This problem isn’t improving anytime soon. It is an unfortunate reality that western culture, and indeed the western media, simply do not care about these issues; gynocentrism still exists in full force. When MP Philip Davies attempted to block a bill calling for the prosecution of British “honour violence”, for the sole reason that it singularly specified it would cover women instead of both women and men, he was heckled by members of the Commons shouting “Sit down”.
This kind of silencing is not unheard of, however. According to the Samaritans statistics report, in 2017, 4997 men in the UK and Republic of Ireland killed themselves. This number is more than 3 times higher than the female statistic of 1642. According to UK Government statistics, by Autumn 2016, there were 4,134 homeless people in England, of whom 88% were men. Likewise in their Fatal Injuries at Work report for 2016/17, it was found that 97% of all fatal work injuries in the UK were men.
Yet when Jess Phillips, MP, laughs in the face of a suggestion that men’s issues should be discussed in parliament on International Men’s Day, nobody is too upset. After all, it’s not like she landed a probe on a fast-moving asteroid whilst wearing a shirt emblazoned with women in bondage gear.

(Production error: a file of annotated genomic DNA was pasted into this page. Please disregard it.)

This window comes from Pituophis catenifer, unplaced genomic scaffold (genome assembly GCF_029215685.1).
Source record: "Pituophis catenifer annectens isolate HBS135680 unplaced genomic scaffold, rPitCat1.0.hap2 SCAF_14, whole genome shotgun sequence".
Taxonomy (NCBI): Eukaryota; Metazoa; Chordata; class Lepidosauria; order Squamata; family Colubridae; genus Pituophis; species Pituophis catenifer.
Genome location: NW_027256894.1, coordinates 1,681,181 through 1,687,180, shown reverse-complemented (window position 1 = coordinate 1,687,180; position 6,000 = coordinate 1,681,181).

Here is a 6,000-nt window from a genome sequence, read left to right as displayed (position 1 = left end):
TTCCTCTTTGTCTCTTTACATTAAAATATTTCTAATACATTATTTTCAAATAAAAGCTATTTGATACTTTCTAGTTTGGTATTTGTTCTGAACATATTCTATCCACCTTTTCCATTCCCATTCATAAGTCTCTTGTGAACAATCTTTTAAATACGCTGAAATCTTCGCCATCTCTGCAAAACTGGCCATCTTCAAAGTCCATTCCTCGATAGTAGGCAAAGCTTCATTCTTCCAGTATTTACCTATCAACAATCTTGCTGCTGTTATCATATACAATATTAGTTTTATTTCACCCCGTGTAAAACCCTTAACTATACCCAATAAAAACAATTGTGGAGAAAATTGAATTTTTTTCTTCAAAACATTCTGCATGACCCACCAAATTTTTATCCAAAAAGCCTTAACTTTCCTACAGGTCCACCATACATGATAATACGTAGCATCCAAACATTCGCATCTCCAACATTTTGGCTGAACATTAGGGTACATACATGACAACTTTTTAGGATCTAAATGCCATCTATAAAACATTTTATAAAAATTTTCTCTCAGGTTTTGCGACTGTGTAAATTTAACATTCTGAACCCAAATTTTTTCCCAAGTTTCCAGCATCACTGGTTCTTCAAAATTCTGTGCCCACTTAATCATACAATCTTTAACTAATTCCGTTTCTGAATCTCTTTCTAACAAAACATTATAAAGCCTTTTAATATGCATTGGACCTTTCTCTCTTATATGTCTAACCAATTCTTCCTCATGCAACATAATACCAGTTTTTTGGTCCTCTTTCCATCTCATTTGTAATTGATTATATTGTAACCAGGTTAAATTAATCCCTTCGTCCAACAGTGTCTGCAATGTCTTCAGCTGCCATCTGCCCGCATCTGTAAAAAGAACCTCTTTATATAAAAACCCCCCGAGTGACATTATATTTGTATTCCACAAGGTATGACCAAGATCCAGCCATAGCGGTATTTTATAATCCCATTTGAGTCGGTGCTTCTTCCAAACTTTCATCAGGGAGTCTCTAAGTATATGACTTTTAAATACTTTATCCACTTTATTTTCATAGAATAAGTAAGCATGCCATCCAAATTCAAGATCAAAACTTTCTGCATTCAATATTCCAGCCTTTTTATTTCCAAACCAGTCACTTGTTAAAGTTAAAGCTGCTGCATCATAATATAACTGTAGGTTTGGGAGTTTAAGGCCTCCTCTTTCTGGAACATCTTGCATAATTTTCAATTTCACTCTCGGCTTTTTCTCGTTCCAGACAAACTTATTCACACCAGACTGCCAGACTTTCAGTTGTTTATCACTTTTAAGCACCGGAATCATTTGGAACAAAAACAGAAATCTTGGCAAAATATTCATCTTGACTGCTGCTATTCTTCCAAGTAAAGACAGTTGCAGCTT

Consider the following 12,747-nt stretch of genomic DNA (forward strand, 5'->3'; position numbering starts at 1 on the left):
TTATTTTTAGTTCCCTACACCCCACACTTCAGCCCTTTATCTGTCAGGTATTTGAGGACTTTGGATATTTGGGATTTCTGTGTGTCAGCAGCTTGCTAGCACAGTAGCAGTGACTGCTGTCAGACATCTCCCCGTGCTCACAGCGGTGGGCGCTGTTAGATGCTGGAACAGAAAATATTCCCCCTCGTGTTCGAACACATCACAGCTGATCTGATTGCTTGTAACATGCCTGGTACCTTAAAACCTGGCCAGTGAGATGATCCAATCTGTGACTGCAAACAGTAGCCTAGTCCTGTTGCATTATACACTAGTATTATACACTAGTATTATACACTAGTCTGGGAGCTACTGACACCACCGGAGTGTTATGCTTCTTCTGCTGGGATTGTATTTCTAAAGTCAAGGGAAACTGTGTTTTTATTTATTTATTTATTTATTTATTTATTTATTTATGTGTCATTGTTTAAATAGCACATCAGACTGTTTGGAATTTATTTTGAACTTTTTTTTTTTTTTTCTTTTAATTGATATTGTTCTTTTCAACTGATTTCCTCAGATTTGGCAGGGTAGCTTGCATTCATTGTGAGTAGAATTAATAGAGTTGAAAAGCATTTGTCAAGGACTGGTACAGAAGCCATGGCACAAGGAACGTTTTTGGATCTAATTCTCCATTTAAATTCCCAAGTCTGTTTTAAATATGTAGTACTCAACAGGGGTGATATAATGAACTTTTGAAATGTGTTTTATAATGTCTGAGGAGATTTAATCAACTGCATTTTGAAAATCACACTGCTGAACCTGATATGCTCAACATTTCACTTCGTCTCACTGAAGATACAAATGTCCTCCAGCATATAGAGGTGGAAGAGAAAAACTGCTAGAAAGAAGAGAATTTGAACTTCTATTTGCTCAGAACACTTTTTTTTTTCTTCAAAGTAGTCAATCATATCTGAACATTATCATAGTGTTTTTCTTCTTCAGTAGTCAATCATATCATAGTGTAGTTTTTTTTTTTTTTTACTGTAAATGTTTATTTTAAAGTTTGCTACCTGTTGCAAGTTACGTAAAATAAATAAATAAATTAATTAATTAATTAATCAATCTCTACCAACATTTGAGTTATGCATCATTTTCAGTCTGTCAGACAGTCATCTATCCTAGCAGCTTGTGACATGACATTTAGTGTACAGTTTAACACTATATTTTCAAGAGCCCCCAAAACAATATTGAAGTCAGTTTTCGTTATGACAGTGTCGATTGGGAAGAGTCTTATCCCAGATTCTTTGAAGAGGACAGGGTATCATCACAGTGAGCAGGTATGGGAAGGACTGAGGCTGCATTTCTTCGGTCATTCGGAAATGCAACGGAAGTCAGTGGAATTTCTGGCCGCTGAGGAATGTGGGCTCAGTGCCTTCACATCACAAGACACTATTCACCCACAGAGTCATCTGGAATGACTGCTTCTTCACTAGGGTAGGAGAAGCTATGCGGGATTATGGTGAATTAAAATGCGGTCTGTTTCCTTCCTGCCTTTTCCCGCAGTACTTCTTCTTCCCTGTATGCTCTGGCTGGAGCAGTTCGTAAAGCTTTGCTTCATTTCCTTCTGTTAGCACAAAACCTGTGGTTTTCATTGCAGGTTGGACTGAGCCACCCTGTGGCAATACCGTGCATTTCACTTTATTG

Whilst it is an obviously good thing that the patriarchy and its oppressive nature has been lifted, the work of feminism and egalitarianism is not yet done. Indeed, gynocentrism can still even be an oppressive force for women, forcing them into a protected role even if it has stopped curtailing their freedom. Women are still fighting for a right to serve on the front lines of combat in the armies of the west, providing a chance for feminists, egalitarians and MRAs (Men’s Rights Activists) to find common ground.
Although if gynocentrism must be placed within a framework where it oppresses women for anybody to want to take action, it may just be indicative of its own problem. It’s disturbingly easy to forget that on the day that Jess Phillips laughed in the face of men’s issues in parliament, 12 more men committed suicide.
By Josh Matthews